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One More Spring

1 year ago Nebby 0
Source: Watto Bonsai Blog. The “one more spring” saying in bonsai is often heard when a special plant is under threat of not surviving and it is one of my personal favorite bonsai sayings. In August 2018 I dug a very different looking trident maple from the garden and I had great hope that I Read More

Quality Bonsai Deserves Quality Stands

1 year ago Nebby 0
Source: Bonsai Bark Blog. Closeup of a Japanese black pine (Pinus thunbergii) that was exhibited by John Kirby at the 2018 National Bonsai Exhibition. The display table was built by David Knittle (details are below with the uncropped photo) Flashing back to the 2018 6th National Bonsai Exhibition, here are a couple trees from the Read More

Taxus Baccata

1 year ago Nebby 0
Source: Watto Bonsai Blog. The European Yew is not grown as bonsai much in Australia and that is a shame because I think it is a very good specimen for bonsai cultivation. It has all the attributes and it even buds back on old wood so some time ago I bought a small plant at Read More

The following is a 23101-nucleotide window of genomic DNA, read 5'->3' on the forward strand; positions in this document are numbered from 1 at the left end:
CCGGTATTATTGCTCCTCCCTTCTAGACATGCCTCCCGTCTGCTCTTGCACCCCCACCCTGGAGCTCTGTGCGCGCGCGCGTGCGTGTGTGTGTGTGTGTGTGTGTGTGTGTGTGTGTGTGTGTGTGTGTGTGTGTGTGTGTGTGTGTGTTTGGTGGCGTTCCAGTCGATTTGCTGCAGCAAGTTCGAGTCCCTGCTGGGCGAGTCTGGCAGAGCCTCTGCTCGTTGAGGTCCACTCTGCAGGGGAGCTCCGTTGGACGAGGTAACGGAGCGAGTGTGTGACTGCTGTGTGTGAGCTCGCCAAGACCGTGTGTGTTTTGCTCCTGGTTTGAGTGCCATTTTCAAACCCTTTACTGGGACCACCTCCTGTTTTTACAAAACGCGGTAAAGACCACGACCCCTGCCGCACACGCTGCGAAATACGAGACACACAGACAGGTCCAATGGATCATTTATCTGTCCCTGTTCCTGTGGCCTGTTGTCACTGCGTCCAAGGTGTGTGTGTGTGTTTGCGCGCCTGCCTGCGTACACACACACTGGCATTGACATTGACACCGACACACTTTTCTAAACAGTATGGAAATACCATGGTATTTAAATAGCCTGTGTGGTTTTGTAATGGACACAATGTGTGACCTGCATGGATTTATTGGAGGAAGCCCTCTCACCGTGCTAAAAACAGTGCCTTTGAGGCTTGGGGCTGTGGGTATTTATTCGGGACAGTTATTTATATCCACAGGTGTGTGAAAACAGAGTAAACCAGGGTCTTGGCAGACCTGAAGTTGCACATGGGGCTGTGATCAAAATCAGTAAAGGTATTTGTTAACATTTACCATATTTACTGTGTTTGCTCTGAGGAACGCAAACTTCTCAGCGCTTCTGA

Bonsai Brilliance at Japan’s Satsuki Azalea Festival

1 year ago Nebby 0
Source: Bonsai Bark Blog. This Satsuki azalea  with its powerful trunk and nebari would be a remarkable even without its brilliant flowers The  bonsai featured here are from the 2018 Satsuki Azalea Festival in Ueno, Tokyo (even though they are from last year, this is the first time we’ve shown them). You can see these and more flowering Satsuki on Naoi Kenichi’s fb Read More

Welcome to the New Year

1 year ago Nebby 0
Source: Watto Bonsai Blog. I hope everyone will have a great 2019 and that you are all happy and healthy. I will make my wishes for this year: 1. World peace 2. Improve my bonsai There is not much chance of either but number 2 is more likely.. Go to the source blog (Watto Bonsai Read More

New Year New Day New Bonsai Essentials

1 year ago Nebby 0
Source: Bonsai Bark Blog. There’s something about Quince flowers… Here’s Bill Valavanis’ caption: “A small size Toyo Nishiki Japanese flowering quince, Chaenomeles speciosa ‘Toyo Nishiki’ with multiple colored flowers. Although red, pink and white blossoms are common for this great cultivar, I’ve often seen red branches grafted onto specimens to improve color distribution.” Welcome to Read More